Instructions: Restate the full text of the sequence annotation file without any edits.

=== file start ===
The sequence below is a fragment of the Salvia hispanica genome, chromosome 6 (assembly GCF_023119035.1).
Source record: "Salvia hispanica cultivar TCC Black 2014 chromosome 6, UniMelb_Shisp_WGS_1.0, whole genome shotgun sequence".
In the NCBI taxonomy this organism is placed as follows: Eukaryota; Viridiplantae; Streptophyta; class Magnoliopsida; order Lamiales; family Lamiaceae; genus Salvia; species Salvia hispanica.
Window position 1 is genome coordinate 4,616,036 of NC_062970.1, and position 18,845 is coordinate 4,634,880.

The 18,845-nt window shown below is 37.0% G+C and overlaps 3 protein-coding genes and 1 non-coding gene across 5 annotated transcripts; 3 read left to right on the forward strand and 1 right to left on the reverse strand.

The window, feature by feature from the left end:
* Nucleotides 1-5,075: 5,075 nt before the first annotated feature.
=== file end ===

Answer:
The sequence below is a fragment of the Salvia hispanica genome, chromosome 6 (assembly GCF_023119035.1).
Source record: "Salvia hispanica cultivar TCC Black 2014 chromosome 6, UniMelb_Shisp_WGS_1.0, whole genome shotgun sequence".
In the NCBI taxonomy this organism is placed as follows: Eukaryota; Viridiplantae; Streptophyta; class Magnoliopsida; order Lamiales; family Lamiaceae; genus Salvia; species Salvia hispanica.
Window position 1 is genome coordinate 4,616,036 of NC_062970.1, and position 18,845 is coordinate 4,634,880.

The 18,845-nt window shown below is 37.0% G+C and overlaps 3 protein-coding genes and 1 non-coding gene across 5 annotated transcripts; 3 read left to right on the forward strand and 1 right to left on the reverse strand.

The window, feature by feature from the left end:
* Nucleotides 1-5,075: 5,075 nt before the first annotated feature.